Five Experiential Rules of Dealing with Danfo Conductors

Photo: Mayowa Alabi

Angrily, I asked, “Ógà, where my change?” My voice, a little higher than the last time.

The first rule of dealing with danfo bus conductors in Nigeria is:

Speaking English is a sign of weakness. Ok, that’s ironic but let me explain. Speaking English is actually a sign of superiority over the danfo conductors because most of them don’t even have a primary school education. So, a way for them to gain control of the situation is to be brash with you.

This time around, he responded, “Mo so fún e pé 150 ni mótòr”, with a coarse voice and he didn’t look at me.

Translation: “I told you the fare is 150”.

I was halfway-ish from work and I needed to get my change before getting off the damn bus. Shit! I knew I’d broken rule #2.

But I was desperate. This guy was going to rob me of my change and I wasn’t even sure how to stop him so I switched to Yoruba, looking around the danfo for support from other passengers. “L’aaro kùtù-kùtù, l’áti onípàn? Ògá, fúnmi ní 100 naira change mi”.

Translation: “As early as it is, from onipan? Mister, give me my 100 Naira change.”

Nobody acted as if they heard me because everybody just kept a straight face, including the danfo conductor. So I rephrased, “Leventis ni mò ńlo o. Fúnmi ni 100 Naira change mi o. 100 Naira”, emphasizing the amount I was to collect.

Translation: “My bus stop is Leventis. Give me my 100 Naira change. 100 Naira.”

In my defence, fares are cheaper in the morning. Besides, I take the bus for 100 Naira every morning. This guy was just being an asshole. Why did I give him a 200 Naira note? If only I’d given him exactly 100 Naira. . .

Now asides the occasional “ó wà!” from other passengers which is the call for their bus stops, the bus was silent.

A minute passed. Then two, then three. . .“Leventis wa o!,’’ I said. “Change?” This time he turned his face at me and said “ojú’gò, miò ní wàsó”. This is very common amongst common people. They see that you wear glasses so they call you ojú’gò which literally translates to eyeglasses. In addition, they assume they can bully you because they believe wearing glasses is an ajebo thing. I was going to work so I was formally dressed — shirt, pants, and brogues. He must have profiled me as a young ajebo professional.

“. . .cliche! Calling me ojú’gò — that’s the very cliche”, I thought. I wasn’t even angry about that. I realized that I’d lost the battle from the beginning so I was angry at myself. I felt the anger rise in my tummy and I could taste it in my mouth. Really bitter stuff. I just shouted, “...ehn, wá wàsó mi fúnmi!”.

Translation: “...find my 50 Naira!” (Wàsó is slang for 50 Naira)

What he did next scared me.

He turned his head back, fixed his eyes on me and said, “t’óbá bí e re, tún bèrè owó kankan lówó mi. . .

Translation: “I dare you to ask me for change again. . .”

Shit, I was scared. Did he just threaten me? All through this, no one in the danfo was concerned at all. Well, it’s not like I join in on other people’s arguments with danfo conductors either. So, maybe I deserved this.

I’d never been verbally threatened in my life. Especially by a stranger. The biggest threat I’d had before then were academic threats. Threats like “hey Nurein! I bet you can’t solve this question”. It’s never been this personal. I was scared because of a lot of things but chiefly because this guy could easily fuck me up and there wasn’t much I could do to fuck him back up.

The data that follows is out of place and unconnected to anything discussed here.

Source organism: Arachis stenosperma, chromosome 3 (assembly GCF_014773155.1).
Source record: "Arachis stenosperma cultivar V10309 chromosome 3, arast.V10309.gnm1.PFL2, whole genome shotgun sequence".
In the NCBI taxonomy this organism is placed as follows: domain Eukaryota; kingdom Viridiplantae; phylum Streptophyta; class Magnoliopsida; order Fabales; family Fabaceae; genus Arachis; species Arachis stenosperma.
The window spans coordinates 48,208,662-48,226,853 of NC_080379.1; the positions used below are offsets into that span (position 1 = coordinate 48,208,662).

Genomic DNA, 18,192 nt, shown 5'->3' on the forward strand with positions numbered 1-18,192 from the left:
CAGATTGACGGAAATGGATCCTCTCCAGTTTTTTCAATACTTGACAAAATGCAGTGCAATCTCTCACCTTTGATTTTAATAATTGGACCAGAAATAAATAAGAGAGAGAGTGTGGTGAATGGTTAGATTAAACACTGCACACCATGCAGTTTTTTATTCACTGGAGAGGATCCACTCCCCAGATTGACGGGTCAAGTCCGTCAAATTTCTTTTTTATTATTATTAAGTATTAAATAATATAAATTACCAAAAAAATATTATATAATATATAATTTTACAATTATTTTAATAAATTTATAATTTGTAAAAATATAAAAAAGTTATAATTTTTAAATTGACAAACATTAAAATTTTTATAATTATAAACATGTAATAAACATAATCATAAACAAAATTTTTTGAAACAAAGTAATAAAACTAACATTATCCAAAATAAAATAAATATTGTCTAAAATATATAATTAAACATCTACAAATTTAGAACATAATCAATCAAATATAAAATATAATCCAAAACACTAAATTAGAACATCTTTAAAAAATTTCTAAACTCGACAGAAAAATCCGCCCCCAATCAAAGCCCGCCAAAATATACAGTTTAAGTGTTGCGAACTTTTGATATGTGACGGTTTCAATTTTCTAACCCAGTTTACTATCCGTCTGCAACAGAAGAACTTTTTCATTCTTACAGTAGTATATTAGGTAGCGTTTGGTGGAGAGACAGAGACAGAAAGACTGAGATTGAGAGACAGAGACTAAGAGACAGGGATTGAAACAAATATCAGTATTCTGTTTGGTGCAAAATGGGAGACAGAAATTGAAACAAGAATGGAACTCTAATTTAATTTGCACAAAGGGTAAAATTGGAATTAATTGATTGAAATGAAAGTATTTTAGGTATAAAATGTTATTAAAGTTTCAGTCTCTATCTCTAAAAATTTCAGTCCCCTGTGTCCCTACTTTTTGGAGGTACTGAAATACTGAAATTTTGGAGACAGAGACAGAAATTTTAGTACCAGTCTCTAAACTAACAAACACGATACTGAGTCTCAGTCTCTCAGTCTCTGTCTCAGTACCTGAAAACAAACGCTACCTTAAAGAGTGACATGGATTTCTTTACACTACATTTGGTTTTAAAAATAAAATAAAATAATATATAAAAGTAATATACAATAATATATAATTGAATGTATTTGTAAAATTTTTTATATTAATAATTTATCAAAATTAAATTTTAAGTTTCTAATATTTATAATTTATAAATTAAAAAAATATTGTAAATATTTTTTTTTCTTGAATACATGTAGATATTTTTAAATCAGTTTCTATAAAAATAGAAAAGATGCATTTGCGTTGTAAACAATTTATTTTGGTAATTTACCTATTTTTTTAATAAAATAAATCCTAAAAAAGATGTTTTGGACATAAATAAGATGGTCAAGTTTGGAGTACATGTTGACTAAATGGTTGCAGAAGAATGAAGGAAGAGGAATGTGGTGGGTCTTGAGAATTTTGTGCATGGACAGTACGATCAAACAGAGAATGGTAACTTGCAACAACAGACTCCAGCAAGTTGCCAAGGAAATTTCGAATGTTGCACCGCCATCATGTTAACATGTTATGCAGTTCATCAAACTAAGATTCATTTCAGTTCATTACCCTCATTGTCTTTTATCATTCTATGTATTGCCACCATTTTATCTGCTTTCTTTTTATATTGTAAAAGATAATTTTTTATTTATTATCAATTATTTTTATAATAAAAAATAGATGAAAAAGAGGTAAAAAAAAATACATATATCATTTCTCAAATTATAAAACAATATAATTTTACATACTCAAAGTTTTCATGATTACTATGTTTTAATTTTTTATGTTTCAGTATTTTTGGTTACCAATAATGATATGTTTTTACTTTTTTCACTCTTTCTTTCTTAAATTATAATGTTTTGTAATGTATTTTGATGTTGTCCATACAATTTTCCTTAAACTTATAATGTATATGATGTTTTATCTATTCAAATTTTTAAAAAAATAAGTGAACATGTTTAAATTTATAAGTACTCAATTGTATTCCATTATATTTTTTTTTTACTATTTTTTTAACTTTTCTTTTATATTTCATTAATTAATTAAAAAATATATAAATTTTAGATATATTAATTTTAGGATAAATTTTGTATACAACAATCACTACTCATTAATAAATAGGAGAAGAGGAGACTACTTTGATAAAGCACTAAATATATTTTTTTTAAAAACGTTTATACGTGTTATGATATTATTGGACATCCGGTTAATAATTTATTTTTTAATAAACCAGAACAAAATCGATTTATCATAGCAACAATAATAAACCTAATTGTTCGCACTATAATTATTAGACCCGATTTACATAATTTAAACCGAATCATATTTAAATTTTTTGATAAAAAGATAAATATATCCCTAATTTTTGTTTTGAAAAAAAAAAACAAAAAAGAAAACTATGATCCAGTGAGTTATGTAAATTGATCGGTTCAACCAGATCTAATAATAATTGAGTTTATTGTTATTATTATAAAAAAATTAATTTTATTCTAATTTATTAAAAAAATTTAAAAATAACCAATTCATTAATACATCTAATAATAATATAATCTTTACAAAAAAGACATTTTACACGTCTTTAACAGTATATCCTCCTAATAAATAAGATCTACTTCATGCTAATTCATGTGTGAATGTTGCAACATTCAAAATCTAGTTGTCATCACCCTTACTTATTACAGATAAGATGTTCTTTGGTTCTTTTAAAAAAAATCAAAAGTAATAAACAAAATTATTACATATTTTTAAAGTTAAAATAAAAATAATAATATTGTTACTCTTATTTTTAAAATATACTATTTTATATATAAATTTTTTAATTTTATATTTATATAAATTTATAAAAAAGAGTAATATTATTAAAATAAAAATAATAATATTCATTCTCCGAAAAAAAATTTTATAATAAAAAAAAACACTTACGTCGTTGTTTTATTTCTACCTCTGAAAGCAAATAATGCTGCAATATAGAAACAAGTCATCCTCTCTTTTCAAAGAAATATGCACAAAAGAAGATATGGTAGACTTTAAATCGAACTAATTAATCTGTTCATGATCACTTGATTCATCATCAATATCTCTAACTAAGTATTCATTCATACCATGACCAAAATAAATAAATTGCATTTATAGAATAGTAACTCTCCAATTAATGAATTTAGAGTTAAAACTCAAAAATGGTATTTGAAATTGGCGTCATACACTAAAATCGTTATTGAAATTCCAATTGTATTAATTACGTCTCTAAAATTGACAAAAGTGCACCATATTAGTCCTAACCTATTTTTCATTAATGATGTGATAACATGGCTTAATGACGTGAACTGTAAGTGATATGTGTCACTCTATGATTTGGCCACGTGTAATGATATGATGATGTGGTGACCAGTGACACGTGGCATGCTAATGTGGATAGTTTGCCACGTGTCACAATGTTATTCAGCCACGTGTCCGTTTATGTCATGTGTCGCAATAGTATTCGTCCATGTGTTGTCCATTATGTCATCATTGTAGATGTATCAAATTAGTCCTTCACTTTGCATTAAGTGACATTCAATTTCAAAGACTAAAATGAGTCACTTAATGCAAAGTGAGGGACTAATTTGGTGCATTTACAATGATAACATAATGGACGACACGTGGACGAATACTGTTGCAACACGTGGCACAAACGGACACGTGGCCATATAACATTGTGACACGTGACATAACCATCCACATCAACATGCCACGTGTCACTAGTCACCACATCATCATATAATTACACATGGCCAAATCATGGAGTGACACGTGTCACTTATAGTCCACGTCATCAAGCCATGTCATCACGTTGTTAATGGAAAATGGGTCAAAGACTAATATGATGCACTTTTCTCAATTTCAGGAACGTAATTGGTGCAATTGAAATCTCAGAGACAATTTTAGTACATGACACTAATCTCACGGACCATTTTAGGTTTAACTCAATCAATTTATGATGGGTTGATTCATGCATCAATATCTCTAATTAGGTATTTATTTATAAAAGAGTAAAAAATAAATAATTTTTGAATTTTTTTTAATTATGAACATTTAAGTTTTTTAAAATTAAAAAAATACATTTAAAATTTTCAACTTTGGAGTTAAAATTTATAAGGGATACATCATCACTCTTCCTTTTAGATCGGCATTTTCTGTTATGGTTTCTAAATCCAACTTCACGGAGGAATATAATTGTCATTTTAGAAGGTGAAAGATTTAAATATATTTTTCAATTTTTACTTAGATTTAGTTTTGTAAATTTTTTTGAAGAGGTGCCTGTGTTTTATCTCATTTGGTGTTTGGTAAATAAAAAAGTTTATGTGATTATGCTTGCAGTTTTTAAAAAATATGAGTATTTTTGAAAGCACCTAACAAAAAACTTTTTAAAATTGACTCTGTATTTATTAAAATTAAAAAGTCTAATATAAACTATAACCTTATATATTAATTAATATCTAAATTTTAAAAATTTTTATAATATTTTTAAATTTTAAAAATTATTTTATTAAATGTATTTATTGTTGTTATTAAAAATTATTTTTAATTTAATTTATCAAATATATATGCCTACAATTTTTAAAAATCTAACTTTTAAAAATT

So, I just shut my mouth.

A few seconds passed and we were at Leventis so I alighted the danfo and asked for my change again hoping he’d give me wàsó and I’d have reduced my losses. But he stretched his hand this way:

Credit: Tumblr

And said, “ìyá e! T’óbá sure fún e, wá gbà

Translation: “your mother! If you’re sure, come get it”.

god! He didn’t even want to give me the original change he had in mind anymore — 50 Naira. I was scared and felt like an idiot at the same time. To most Nigerians, what he did with is hand is considered very offensive and is usually accompanied by a short phrase “ìyá e! or waka!” depending on the person’s tribe. In Greece, it’s moutza. As you can imagine, there’s even a double moutza.

I wasn’t even offended by that. It doesn’t mean much to me. What worried me was that I’d seen videos of people wearing a suit and tie fighting with danfo conductors. I didn’t want to be a meme soon. Besides, I couldn’t pick a fight with this guy. See, if somebody slaps me on the street, I’m sure I wouldn’t slap the person back. Call me a pussycat or whatever but I’d rather talk something out than throw a punch. Plus I’m not even built for a violent life. I don’t even know how I’d have survived if I were alive during the civil war.

Anyway, I quickly figured this bus conductor guy would beat the daylight out of me. In the end, I’d lose my change and my fine face. Oh no! Not my face. That’s the only thing I’ve got besides my brains to attract ladies. You asshole of a danfo boy won’t take that away from me!

So, I just opened my mouth in awe as the danfo sped off. The funny thing was he was still looking back at me with his fingers doing waka. Like jeez, this guy had no single respect for me.

I just stood at that same spot, staring, not sure what to do. For the first time, I was having a lot of first times. Man, I just got cheated on the street. I just got bullied. I just got threatened. I’m not sure how long I stood there but I didn’t get to work late. I must’ve crossed the road somehow and walked to work.



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Nurein Akindele

I write about my experiences — from my childhood to just yesterday. & I do this with 2 goals in mind: 1. so you learn something 2. you have fun while at it.